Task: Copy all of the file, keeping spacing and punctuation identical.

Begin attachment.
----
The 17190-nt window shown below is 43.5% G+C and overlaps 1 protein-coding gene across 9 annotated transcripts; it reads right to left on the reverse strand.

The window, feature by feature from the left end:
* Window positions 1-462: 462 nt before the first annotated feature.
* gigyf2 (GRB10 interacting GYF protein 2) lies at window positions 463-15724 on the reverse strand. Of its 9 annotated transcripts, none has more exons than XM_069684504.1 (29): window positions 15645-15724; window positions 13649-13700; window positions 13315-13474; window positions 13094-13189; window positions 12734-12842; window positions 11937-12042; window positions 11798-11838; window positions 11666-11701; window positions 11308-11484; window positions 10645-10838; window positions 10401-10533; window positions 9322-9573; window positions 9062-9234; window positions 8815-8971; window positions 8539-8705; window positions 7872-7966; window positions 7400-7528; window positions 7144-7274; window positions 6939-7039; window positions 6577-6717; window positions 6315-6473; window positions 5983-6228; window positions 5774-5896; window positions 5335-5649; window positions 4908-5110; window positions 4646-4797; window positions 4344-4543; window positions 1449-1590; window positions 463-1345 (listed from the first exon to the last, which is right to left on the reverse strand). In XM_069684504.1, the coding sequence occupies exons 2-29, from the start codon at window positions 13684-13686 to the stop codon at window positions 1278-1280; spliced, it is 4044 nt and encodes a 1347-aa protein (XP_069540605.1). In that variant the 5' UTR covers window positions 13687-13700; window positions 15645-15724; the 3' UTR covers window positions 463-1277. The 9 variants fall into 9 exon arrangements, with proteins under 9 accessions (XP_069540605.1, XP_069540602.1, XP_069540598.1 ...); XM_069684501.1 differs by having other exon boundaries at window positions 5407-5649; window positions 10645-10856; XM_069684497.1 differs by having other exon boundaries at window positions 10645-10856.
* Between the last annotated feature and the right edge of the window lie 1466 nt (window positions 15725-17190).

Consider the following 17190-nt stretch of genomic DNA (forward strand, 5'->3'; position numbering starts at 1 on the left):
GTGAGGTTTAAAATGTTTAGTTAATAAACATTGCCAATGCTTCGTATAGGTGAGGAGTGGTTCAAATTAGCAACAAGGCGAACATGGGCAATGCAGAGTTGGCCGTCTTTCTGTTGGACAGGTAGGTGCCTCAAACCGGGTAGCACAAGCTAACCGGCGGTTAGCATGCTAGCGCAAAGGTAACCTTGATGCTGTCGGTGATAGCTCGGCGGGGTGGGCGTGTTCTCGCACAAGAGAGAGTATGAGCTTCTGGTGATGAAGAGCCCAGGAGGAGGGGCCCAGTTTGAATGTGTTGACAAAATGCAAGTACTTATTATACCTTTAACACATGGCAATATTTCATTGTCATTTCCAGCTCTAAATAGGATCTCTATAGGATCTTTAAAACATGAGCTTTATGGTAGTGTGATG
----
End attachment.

The 17190-nt window shown below is 43.5% G+C and overlaps 1 protein-coding gene across 9 annotated transcripts; it reads right to left on the reverse strand.

The window, feature by feature from the left end:
* Window positions 1-462: 462 nt before the first annotated feature.
* gigyf2 (GRB10 interacting GYF protein 2) lies at window positions 463-15724 on the reverse strand. Of its 9 annotated transcripts, none has more exons than XM_069684504.1 (29): window positions 15645-15724; window positions 13649-13700; window positions 13315-13474; window positions 13094-13189; window positions 12734-12842; window positions 11937-12042; window positions 11798-11838; window positions 11666-11701; window positions 11308-11484; window positions 10645-10838; window positions 10401-10533; window positions 9322-9573; window positions 9062-9234; window positions 8815-8971; window positions 8539-8705; window positions 7872-7966; window positions 7400-7528; window positions 7144-7274; window positions 6939-7039; window positions 6577-6717; window positions 6315-6473; window positions 5983-6228; window positions 5774-5896; window positions 5335-5649; window positions 4908-5110; window positions 4646-4797; window positions 4344-4543; window positions 1449-1590; window positions 463-1345 (listed from the first exon to the last, which is right to left on the reverse strand). In XM_069684504.1, the coding sequence occupies exons 2-29, from the start codon at window positions 13684-13686 to the stop codon at window positions 1278-1280; spliced, it is 4044 nt and encodes a 1347-aa protein (XP_069540605.1). In that variant the 5' UTR covers window positions 13687-13700; window positions 15645-15724; the 3' UTR covers window positions 463-1277. The 9 variants fall into 9 exon arrangements, with proteins under 9 accessions (XP_069540605.1, XP_069540602.1, XP_069540598.1 ...); XM_069684501.1 differs by having other exon boundaries at window positions 5407-5649; window positions 10645-10856; XM_069684497.1 differs by having other exon boundaries at window positions 10645-10856.
* Between the last annotated feature and the right edge of the window lie 1466 nt (window positions 15725-17190).

Consider the following 17190-nt stretch of genomic DNA (forward strand, 5'->3'; position numbering starts at 1 on the left):
GTGAGGTTTAAAATGTTTAGTTAATAAACATTGCCAATGCTTCGTATAGGTGAGGAGTGGTTCAAATTAGCAACAAGGCGAACATGGGCAATGCAGAGTTGGCCGTCTTTCTGTTGGACAGGTAGGTGCCTCAAACCGGGTAGCACAAGCTAACCGGCGGTTAGCATGCTAGCGCAAAGGTAACCTTGATGCTGTCGGTGATAGCTCGGCGGGGTGGGCGTGTTCTCGCACAAGAGAGAGTATGAGCTTCTGGTGATGAAGAGCCCAGGAGGAGGGGCCCAGTTTGAATGTGTTGACAAAATGCAAGTACTTATTATACCTTTAACACATGGCAATATTTCATTGTCATTTCCAGCTCTAAATAGGATCTCTATAGGATCTTTAAAACATGAGCTTTATGGTAGTGTGATG